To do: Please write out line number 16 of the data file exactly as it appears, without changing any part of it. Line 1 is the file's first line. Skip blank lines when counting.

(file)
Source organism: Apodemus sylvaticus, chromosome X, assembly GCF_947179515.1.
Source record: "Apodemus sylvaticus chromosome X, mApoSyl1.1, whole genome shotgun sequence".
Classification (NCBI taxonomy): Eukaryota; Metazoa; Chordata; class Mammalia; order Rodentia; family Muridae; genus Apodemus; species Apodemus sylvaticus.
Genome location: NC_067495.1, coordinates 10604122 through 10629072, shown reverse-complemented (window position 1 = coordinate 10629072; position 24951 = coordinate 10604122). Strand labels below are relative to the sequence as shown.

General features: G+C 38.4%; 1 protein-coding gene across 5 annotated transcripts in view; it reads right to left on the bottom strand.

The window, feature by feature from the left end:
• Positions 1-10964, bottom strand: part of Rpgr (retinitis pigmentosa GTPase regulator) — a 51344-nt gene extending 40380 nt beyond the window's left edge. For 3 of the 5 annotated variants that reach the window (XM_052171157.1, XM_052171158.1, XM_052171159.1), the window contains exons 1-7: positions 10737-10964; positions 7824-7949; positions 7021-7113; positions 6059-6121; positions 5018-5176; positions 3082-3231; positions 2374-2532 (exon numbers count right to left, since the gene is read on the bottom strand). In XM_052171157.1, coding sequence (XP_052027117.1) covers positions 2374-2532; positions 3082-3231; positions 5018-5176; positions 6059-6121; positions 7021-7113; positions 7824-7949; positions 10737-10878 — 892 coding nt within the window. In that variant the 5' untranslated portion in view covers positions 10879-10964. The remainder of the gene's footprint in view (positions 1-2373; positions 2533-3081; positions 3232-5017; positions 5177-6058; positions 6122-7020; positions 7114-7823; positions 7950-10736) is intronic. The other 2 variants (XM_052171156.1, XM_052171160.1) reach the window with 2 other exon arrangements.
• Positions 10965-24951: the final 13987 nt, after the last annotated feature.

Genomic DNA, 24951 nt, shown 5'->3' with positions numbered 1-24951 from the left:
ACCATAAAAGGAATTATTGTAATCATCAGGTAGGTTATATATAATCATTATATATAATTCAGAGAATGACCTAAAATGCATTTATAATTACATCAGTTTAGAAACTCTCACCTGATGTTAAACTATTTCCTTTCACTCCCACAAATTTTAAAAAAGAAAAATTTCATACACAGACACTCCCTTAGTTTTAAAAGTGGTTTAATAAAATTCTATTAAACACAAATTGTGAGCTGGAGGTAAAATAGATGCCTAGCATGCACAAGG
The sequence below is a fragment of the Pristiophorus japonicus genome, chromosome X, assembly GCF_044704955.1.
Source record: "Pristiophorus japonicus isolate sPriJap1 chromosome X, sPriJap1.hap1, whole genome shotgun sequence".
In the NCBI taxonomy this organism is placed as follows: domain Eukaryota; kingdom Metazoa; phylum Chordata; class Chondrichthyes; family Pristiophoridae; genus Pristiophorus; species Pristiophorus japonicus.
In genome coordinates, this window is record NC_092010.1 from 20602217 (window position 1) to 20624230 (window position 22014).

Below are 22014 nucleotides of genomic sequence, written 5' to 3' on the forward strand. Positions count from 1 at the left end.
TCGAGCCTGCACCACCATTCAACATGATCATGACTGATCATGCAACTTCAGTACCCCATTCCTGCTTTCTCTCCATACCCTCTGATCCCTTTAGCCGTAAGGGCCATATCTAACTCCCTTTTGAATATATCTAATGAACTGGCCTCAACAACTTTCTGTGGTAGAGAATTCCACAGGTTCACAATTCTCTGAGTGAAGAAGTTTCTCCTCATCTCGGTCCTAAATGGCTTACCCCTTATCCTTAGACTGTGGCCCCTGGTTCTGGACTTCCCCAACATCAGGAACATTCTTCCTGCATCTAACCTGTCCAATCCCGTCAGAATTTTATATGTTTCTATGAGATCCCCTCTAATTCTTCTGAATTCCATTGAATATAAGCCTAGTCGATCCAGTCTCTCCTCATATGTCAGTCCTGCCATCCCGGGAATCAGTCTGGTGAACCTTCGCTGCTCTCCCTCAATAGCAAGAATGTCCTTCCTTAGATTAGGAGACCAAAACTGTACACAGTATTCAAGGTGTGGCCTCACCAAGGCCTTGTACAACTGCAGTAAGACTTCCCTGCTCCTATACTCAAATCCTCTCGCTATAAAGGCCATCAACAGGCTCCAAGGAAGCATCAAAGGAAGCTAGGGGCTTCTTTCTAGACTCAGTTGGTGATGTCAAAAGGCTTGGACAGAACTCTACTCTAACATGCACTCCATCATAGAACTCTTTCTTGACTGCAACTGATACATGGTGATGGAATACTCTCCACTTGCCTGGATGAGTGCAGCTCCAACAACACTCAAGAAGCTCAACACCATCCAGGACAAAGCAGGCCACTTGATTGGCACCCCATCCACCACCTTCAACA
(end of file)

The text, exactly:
TCGAGCCTGCACCACCATTCAACATGATCATGACTGATCATGCAACTTCAGTACCCCATTCCTGCTTTCTCTCCATACCCTCTGATCCCTTTAGCCGTAAGGGCCATATCTAACTCCCTTTTGAATATATCTAATGAACTGGCCTCAACAACTTTCTGTGGTAGAGAATTCCACAGGTTCACAATTCTCTGAGTGAAGAAGTTTCTCCTCATCTCGGTCCTAAATGGCTTACCCCTTATCCTTAGACTGTGGCCCCTGGTTCTGGACTTCCCCAACATCAGGAACATTCTTCCTGCATCTAACCTGTCCAATCCCGTCAGAATTTTATATGTTTCTATGAGATCCCCTCTAATTCTTCTGAATTCCATTGAATATAAGCCTAGTCGATCCAGTCTCTCCTCATATGTCAGTCCTGCCATCCCGGGAATCAGTCTGGTGAACCTTCGCTGCTCTCCCTCAATAGCAAGAATGTCCTTCCTTAGATTAGGAGACCAAAACTGTACACAGTATTCAAGGTGTGGCCTCACCAAGGCCTTGTACAACTGCAGTAAGACTTCCCTGCTCCTATACTCAAATCCTCTCGCTATAAAGGCCATCAACAGGCTCCAAGGAAGCATCAAAGGAAGCTAGGGGCTTCTTTCTAGACTCAGTTGGTGATGTCAAAAGGCTTGGACAGAACTCTACTCTAACATGCACTCCATCATAGAACTCTTTCTTGACTGCAACTGATACATGGTGATGGAATACTCTCCACTTGCCTGGATGAGTGCAGCTCCAACAACACTCAAGAAGCTCAACACCATCCAGGACAAAGCAGGCCACTTGATTGGCACCCCATCCACCACCTTCAACA